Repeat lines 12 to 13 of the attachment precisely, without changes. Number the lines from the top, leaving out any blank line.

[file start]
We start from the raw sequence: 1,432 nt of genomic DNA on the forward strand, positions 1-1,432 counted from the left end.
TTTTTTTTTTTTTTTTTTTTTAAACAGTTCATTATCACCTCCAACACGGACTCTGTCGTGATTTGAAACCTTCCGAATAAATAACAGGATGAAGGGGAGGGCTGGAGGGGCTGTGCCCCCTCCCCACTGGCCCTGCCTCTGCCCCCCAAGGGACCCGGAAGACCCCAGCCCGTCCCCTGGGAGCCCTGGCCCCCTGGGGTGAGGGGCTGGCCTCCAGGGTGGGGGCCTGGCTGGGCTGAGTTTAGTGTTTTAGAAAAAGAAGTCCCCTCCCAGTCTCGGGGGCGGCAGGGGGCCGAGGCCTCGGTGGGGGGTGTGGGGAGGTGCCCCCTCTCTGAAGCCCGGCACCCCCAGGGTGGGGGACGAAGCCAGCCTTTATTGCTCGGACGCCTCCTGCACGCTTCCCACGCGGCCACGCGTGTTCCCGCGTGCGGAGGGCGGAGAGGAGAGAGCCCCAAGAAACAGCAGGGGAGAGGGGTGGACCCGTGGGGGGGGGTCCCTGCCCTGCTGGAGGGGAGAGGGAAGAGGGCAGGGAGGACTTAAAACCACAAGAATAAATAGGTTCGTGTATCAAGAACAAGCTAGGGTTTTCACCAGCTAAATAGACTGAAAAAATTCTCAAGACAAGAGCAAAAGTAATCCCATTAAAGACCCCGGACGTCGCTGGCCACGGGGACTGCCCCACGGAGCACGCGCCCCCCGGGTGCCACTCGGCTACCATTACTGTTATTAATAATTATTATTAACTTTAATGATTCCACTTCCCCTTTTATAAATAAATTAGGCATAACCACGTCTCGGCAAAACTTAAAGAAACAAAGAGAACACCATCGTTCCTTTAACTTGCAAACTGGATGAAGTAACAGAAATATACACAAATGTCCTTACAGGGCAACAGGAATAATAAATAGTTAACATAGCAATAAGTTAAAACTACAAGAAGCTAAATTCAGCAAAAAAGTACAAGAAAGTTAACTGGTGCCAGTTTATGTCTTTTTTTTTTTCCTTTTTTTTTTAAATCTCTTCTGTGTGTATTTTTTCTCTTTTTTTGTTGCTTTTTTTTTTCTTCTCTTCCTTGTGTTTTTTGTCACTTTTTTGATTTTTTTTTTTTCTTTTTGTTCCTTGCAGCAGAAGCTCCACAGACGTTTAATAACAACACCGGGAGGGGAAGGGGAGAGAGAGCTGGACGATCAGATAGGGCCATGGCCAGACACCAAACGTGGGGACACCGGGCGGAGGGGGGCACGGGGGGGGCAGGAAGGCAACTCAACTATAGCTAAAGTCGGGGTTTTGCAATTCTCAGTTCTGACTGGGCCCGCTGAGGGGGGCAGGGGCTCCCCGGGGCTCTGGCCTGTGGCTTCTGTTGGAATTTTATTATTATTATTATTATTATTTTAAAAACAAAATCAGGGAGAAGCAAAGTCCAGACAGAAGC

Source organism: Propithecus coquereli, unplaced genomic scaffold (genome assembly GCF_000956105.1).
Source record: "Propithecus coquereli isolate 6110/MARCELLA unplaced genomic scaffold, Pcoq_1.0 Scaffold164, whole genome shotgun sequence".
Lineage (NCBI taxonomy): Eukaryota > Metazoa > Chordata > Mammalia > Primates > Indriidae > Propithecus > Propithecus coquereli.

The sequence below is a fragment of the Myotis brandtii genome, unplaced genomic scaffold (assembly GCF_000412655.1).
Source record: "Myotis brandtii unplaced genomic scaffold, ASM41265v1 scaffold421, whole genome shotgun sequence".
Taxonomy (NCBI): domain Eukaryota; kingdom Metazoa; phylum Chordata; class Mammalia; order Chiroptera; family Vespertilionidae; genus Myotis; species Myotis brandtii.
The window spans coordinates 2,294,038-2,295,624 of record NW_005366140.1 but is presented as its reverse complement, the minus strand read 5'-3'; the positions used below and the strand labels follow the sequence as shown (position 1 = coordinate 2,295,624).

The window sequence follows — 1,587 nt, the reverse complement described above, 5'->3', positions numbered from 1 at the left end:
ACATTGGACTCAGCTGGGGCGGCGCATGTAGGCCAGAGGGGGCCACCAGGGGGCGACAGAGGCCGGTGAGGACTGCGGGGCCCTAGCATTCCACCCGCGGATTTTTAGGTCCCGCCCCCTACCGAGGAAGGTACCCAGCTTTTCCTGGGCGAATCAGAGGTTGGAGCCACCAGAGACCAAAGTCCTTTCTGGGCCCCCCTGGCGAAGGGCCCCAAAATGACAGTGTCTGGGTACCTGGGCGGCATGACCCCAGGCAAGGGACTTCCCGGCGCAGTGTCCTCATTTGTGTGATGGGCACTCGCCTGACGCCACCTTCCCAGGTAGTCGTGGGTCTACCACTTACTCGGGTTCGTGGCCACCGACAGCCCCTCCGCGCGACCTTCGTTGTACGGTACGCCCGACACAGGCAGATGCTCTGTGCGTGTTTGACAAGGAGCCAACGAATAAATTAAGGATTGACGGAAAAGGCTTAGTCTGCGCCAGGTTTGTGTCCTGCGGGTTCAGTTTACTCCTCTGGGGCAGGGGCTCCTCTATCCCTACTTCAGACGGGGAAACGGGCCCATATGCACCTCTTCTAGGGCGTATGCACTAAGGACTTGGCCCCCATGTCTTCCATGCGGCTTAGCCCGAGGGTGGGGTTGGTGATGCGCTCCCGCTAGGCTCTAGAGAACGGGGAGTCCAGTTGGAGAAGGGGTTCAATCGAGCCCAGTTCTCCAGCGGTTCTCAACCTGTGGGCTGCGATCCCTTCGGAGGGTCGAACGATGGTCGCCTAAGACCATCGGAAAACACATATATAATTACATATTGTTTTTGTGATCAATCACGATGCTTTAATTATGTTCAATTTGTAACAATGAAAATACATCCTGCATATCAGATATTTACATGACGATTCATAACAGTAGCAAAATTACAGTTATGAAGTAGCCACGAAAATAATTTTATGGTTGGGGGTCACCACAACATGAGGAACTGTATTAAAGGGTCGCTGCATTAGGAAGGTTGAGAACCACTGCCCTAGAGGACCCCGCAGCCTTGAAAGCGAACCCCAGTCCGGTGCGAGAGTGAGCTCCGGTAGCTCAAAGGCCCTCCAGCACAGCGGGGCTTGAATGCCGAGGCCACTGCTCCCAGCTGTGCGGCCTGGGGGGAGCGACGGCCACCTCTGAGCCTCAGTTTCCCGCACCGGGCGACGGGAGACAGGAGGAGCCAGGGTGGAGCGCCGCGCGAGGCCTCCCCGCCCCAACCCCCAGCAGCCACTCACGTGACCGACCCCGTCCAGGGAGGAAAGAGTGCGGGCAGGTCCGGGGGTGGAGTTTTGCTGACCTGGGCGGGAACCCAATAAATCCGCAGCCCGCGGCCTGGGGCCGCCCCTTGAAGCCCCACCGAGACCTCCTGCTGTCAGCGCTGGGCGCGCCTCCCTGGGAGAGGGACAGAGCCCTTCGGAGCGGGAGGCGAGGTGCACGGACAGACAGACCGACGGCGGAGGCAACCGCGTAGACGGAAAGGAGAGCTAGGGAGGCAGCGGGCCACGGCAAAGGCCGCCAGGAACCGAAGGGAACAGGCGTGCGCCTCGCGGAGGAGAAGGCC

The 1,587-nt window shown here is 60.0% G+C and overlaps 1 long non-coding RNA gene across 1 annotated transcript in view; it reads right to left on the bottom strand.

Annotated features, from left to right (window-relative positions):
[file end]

The 1,587-nt window shown here is 60.0% G+C and overlaps 1 long non-coding RNA gene across 1 annotated transcript in view; it reads right to left on the bottom strand.

Annotated features, from left to right (window-relative positions):